That Pesky Goldfish Attention Span Myth

I think everyone who works in the research-to-practice area has a persistent myth that annoys them the most. Mine is unquestionably the goldfish attention span one.

Here’s my pass at a video to address that (note: contains a shameless marketing plug):

If you’d like to learn more about how to engage learners, check out our course at https://designbetterlearning.com/

References:

Patti Shank’s detailed investigation: https://elearningindustry.com/8-second-attention-span-organizational-learning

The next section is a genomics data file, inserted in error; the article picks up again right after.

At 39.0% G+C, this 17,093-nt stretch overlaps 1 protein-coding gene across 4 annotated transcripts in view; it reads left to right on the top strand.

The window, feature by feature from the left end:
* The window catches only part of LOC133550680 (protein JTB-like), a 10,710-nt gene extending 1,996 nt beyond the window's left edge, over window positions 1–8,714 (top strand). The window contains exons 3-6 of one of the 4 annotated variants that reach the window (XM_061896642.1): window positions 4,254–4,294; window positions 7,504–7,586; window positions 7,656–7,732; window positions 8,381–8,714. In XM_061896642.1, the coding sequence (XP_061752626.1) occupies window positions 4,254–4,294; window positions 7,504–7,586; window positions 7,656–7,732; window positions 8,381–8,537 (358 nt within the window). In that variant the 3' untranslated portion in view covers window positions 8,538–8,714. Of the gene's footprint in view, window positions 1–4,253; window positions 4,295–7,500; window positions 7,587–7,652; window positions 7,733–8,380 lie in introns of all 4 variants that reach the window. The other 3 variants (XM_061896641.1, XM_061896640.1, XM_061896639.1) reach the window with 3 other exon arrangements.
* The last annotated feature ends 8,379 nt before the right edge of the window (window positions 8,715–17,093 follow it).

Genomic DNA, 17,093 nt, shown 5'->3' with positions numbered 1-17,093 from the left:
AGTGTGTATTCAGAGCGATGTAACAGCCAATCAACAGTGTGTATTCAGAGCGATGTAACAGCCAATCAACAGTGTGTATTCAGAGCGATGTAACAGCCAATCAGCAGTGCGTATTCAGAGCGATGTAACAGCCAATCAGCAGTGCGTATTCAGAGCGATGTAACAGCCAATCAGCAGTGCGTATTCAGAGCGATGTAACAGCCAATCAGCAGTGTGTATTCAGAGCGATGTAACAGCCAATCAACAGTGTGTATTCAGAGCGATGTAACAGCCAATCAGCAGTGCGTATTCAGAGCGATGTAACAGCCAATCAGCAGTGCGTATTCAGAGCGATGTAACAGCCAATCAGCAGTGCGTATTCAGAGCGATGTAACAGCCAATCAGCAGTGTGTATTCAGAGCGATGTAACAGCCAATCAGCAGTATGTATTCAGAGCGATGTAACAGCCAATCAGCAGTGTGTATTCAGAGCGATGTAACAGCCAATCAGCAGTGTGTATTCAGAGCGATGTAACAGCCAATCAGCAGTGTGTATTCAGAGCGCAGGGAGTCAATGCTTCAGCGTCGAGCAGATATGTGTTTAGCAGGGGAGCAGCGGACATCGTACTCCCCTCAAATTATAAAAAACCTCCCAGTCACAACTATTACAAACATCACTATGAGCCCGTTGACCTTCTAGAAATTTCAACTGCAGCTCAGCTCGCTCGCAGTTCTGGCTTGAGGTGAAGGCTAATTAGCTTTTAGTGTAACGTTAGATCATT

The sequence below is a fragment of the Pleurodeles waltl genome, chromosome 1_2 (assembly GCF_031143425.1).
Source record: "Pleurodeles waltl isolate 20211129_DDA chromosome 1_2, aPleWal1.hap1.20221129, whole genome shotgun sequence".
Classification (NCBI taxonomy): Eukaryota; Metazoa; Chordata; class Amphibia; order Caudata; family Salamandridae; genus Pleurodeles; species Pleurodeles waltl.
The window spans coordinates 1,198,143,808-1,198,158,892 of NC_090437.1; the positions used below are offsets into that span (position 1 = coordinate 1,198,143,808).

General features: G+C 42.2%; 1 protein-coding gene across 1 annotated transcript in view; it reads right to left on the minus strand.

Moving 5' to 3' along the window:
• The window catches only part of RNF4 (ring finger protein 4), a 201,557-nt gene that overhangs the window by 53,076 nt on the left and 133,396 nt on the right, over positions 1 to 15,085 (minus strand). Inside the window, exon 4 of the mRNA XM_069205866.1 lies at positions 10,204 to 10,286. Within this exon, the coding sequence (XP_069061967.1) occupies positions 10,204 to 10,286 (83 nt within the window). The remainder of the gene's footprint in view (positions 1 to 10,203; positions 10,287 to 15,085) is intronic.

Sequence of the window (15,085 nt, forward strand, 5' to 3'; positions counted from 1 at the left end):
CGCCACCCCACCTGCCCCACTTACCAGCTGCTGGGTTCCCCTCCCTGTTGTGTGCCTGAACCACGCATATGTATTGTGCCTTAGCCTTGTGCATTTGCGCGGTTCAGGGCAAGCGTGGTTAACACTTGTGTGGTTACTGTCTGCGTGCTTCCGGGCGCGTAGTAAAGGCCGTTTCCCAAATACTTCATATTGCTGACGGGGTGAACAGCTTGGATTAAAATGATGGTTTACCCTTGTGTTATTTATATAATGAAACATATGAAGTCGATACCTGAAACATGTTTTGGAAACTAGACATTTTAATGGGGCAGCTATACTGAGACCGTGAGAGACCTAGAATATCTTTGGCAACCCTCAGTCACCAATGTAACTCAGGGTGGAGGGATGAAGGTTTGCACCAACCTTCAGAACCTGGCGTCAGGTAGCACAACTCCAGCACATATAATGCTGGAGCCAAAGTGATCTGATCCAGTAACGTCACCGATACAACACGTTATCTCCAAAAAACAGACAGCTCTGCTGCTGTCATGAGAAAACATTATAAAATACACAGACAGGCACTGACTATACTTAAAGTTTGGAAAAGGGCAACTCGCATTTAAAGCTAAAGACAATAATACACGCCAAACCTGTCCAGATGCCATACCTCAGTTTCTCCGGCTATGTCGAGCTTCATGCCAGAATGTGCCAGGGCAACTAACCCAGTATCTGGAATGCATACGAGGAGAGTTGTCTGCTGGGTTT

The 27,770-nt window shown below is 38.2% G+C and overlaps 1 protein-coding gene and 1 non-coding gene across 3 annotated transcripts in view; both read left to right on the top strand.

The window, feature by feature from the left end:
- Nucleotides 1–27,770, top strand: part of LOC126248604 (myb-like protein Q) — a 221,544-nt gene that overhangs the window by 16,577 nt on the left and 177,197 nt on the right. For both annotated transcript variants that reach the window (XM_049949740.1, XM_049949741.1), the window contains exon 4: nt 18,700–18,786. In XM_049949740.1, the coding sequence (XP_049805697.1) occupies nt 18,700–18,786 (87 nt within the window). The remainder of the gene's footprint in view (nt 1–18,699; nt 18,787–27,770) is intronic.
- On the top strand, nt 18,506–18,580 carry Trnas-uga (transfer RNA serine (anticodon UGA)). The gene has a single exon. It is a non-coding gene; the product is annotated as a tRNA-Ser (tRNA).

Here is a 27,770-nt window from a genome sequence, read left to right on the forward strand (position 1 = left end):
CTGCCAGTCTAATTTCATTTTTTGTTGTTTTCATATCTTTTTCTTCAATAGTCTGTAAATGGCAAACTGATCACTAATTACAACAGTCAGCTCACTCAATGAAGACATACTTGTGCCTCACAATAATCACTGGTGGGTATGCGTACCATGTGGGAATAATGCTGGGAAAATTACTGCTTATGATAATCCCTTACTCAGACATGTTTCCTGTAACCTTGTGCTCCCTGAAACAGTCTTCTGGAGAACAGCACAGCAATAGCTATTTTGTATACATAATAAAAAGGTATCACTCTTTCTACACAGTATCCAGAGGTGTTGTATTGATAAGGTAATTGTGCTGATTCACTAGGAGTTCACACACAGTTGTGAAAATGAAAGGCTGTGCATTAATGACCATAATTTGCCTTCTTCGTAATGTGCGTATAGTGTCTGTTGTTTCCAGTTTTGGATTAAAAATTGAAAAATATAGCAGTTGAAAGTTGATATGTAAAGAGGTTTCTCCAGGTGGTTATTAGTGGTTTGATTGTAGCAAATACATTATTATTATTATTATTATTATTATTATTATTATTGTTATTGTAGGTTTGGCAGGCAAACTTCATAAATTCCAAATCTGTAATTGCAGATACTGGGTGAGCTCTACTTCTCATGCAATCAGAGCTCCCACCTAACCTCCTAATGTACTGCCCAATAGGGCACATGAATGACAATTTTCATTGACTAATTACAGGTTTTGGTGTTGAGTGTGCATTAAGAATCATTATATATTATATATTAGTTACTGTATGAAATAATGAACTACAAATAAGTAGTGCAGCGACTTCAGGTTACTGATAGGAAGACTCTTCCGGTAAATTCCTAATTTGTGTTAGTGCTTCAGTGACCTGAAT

Ken McCall’s Linkedin writeup (he actually ordered the book to investigate the claim, which is a gold star in my estimation):
https://www.linkedin.com/pulse/20140418171300-15742110-writing-for-goldfish/

The Ceros folks did the deepest dive into the origins, even checking the internet archive (hashtag nerdrespect!)
https://www.ceros.com/originals/no-dont-attention-span-goldfish/

Props to Entrepreneur and the BBC for not propagating the myth:
https://www.entrepreneur.com/article/321266

Want Attention? Talk to the Elephant.

Do you want to capture and maintain your learners’ attention?  You need to talk to the elephant.

The elephant metaphor is from Jonathan Haidt's book, The Happiness Hypothesis (http://www.happinesshypothesis.com/)

Peachpit (my publishers) just posted an article I wrote based on Chapter 5: Design for Attention. You can read the entire article here.